“I suppose the only real thing that was going through my mind at the time was to talk to him, do as he says, and get out of there as soon as possible without becoming hysterical. I just had to keep as calm as possible for the time he was blocking my route.”

He explained that it was only when Lewis had taken his money and walked away, that he realised what could have happened had things gone wrong.

“I thought about how easily he could have stabbed me and I’d have been left out in an empty street, cold and alone, bleeding to death, without even a mobile phone on me to call my friends and family to tell them I love them,” he said.

“I’ve never given much thought as to what my inevitable death will be like, but I’d never have thought it could have ended that way.”

The victim had walked his dog every night for two years – using this particular route for seven months – with no issue. Since being robbed, he has become wary of going out at night and hasn’t been able to walk down the lane where he was stopped without suffering flashbacks.

“It’s not necessarily the whole event that comes back to me, but different parts, such as when he started to sob to me about his home life, or when he apologised for ‘having to mug me’,” he said.

“By far, what’s stuck with me the most are the words said to me as I was being mugged. The words ‘I want your money, I don’t want your life’ have been repeating in my mind every day since then, without failure.”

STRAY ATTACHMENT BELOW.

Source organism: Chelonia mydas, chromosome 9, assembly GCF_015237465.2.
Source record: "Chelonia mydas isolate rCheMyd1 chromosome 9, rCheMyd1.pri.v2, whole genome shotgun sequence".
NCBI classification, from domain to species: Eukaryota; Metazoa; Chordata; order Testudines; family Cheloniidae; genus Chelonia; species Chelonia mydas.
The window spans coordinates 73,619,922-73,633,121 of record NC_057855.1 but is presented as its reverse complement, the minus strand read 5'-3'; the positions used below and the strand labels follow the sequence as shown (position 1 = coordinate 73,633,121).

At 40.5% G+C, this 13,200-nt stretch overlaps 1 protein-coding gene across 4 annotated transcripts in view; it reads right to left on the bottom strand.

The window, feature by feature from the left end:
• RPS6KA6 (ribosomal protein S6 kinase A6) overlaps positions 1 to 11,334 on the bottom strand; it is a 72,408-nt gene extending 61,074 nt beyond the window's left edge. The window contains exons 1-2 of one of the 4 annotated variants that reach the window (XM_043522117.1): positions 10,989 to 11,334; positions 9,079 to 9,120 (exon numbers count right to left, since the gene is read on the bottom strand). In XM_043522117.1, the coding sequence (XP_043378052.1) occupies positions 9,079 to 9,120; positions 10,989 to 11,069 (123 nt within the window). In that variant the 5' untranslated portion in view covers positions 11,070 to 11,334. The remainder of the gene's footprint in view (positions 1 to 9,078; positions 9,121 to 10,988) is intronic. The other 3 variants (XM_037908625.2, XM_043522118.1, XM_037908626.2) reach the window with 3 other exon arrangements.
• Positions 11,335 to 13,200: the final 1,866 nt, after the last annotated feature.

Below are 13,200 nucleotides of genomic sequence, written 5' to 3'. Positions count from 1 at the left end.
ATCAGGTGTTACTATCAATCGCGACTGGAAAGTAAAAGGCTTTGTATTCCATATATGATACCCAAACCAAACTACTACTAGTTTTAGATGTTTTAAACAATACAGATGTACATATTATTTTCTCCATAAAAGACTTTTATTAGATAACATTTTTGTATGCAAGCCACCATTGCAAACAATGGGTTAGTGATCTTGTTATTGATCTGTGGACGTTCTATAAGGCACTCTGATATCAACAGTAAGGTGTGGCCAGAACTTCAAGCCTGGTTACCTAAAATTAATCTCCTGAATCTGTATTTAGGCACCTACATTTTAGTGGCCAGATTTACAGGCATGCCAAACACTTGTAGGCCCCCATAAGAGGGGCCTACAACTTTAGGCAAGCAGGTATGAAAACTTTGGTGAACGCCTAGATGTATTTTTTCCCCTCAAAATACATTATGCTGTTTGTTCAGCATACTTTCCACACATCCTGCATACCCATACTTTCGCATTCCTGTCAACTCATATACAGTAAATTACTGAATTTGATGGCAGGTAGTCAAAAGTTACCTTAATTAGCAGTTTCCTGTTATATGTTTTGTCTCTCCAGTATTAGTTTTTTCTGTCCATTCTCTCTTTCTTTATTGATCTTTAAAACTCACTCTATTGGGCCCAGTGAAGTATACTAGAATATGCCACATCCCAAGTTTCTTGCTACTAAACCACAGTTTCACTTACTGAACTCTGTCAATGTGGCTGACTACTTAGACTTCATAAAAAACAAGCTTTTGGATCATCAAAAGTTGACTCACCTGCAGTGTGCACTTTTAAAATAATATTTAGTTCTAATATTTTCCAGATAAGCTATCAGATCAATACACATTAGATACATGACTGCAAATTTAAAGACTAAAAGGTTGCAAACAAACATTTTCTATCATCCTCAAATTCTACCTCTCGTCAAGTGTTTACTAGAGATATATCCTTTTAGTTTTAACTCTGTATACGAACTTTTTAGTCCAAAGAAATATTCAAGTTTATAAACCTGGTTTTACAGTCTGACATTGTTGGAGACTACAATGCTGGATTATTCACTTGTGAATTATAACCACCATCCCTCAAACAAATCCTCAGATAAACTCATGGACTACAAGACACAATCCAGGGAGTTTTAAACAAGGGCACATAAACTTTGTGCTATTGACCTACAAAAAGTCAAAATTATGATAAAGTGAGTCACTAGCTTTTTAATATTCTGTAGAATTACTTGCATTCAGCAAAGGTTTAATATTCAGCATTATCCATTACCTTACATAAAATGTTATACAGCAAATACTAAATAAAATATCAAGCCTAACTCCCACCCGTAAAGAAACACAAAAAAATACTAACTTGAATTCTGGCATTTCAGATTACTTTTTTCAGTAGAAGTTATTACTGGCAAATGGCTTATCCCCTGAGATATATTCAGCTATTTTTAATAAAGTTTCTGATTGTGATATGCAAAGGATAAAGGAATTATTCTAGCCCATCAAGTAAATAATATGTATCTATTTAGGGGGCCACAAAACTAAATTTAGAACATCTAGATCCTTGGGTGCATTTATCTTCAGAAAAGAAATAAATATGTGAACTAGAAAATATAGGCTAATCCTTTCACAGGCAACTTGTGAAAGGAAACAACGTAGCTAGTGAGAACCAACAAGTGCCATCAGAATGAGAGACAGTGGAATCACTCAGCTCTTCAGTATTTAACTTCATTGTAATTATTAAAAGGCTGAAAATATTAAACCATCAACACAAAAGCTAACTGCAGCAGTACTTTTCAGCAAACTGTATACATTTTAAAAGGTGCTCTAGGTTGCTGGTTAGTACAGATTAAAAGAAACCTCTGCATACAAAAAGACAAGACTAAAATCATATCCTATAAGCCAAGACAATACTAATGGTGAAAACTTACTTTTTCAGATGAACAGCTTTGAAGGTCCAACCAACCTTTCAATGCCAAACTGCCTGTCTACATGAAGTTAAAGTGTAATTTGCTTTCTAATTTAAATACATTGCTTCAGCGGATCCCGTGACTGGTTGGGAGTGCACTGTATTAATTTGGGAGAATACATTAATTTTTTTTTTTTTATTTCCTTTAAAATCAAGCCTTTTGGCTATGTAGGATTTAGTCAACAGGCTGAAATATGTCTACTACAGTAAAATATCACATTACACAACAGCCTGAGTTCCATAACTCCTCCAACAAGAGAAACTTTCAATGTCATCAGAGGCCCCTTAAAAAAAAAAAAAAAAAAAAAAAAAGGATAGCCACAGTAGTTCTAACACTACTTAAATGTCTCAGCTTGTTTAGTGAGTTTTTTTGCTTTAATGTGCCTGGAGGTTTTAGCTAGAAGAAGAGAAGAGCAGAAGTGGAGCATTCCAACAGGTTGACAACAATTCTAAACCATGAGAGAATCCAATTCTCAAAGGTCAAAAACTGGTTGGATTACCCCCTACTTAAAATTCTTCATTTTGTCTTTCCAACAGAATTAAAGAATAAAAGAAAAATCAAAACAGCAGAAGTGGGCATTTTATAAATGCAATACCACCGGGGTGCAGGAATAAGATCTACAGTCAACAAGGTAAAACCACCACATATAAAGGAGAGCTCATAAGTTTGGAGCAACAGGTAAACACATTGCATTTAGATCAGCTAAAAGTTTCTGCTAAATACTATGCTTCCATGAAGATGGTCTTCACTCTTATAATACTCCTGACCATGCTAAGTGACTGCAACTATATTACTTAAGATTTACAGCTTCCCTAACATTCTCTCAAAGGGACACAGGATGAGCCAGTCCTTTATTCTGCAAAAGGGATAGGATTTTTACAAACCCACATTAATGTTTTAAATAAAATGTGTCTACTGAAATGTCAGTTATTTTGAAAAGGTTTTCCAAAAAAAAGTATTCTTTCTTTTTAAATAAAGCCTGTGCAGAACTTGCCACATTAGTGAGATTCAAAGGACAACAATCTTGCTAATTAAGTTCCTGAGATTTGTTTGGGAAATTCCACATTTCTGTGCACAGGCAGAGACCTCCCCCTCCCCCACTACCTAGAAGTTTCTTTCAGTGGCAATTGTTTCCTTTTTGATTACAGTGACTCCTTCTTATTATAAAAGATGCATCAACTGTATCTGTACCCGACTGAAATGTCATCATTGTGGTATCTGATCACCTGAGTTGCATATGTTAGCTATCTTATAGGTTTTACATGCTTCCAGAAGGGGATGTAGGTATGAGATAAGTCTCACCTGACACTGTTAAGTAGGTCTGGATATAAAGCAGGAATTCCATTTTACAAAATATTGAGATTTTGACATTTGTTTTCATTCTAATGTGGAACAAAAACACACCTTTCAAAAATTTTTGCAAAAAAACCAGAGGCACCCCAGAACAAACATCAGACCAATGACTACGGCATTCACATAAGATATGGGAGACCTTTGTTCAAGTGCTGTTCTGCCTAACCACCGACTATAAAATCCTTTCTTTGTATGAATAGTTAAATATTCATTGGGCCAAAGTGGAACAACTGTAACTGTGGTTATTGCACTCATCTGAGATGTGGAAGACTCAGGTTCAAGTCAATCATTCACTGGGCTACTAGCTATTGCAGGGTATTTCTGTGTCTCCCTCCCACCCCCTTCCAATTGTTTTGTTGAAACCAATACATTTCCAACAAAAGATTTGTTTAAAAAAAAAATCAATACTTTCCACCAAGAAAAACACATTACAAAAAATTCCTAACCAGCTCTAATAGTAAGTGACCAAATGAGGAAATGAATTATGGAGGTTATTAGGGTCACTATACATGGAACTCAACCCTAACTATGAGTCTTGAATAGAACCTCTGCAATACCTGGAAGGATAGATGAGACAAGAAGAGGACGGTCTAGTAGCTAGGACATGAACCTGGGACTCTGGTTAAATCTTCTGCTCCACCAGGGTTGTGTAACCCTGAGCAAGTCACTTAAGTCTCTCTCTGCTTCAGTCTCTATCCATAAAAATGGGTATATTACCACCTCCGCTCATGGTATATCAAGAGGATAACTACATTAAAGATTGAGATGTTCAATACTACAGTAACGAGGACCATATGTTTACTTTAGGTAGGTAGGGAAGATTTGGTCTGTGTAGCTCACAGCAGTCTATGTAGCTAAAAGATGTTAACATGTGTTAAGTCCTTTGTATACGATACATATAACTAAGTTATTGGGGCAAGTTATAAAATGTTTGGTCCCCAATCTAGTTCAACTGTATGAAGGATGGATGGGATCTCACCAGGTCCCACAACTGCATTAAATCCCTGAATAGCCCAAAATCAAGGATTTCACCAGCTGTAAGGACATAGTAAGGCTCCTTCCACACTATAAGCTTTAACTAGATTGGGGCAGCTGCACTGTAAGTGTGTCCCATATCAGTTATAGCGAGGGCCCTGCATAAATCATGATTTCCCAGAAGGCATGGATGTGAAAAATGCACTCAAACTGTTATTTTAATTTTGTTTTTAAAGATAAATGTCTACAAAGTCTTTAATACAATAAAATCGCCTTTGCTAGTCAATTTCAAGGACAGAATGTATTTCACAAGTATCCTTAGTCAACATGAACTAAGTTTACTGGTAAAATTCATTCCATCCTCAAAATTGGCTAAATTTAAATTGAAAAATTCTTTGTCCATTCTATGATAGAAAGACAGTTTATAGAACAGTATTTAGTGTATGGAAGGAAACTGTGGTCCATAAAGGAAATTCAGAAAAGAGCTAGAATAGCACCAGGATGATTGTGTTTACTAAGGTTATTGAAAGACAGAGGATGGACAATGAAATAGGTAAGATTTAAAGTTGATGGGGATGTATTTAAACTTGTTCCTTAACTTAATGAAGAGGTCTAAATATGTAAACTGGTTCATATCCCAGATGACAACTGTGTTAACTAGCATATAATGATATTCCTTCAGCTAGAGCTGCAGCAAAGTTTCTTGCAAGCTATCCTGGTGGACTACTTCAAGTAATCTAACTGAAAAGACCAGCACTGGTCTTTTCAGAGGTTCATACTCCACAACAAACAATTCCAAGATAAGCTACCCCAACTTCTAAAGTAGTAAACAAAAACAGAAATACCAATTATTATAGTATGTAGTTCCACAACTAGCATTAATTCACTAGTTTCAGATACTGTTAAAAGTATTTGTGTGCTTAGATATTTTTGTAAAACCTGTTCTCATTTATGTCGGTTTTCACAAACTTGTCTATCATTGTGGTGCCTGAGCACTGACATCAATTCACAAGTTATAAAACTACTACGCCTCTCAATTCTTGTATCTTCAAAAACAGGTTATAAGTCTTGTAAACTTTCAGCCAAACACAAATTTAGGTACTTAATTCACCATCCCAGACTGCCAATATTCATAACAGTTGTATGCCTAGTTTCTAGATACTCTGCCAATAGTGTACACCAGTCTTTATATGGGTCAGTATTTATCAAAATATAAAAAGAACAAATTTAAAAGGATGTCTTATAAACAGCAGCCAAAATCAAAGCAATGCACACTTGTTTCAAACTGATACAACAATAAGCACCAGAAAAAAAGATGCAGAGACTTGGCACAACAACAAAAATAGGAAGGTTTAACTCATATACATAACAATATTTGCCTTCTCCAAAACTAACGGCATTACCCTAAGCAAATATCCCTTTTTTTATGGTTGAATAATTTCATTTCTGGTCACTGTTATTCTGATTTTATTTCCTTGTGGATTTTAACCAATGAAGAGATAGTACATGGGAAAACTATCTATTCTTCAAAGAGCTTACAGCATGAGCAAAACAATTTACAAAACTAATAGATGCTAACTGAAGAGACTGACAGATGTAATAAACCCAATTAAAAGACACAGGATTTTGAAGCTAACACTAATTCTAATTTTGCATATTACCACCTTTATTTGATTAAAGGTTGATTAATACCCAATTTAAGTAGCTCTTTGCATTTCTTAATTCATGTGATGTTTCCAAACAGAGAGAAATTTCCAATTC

On September 2, at Swansea Crown Court, Teifion Lewis was sentenced for robbery and possessing a knife in a public place. The victim read out a statement directly addressing Lewis, urging him to get his life back on track and forgiving him for what he did.

“You asked me that night to forget that the robbery had ever happened,” he read. “My assumption is because you were fearful as for what might subsequently happen to you. I’m afraid though, that the image of a knife being flicked towards my chest, and the phrase ‘I want your money, I don’t want your life’ is something I will never be able to erase from my mind, no matter how much I wish for it to go.

“I want you, however, to improve. I want you to use your punishment as your wake-up call, and as a doorway to improving both your future and the future of those who you are close to. There is help available for you, even in prison, and even when it seems all hope is lost. If I can get my life back on track after my autism diagnosis, so can you.

“You’re young, you’re able bodied, and you still have time. Use it wisely. I can’t forget what you did, but just this once I will forgive you.”

The victim has spoken out about his experience as Dyfed-Powys Police takes part in Operation Sceptre – a national week of action aimed at cracking down on the illegal possession of knives. A knife amnesty is taking place during the week (Sept 18-24), with people able to bin their knives at specific locations across the force no questions asked.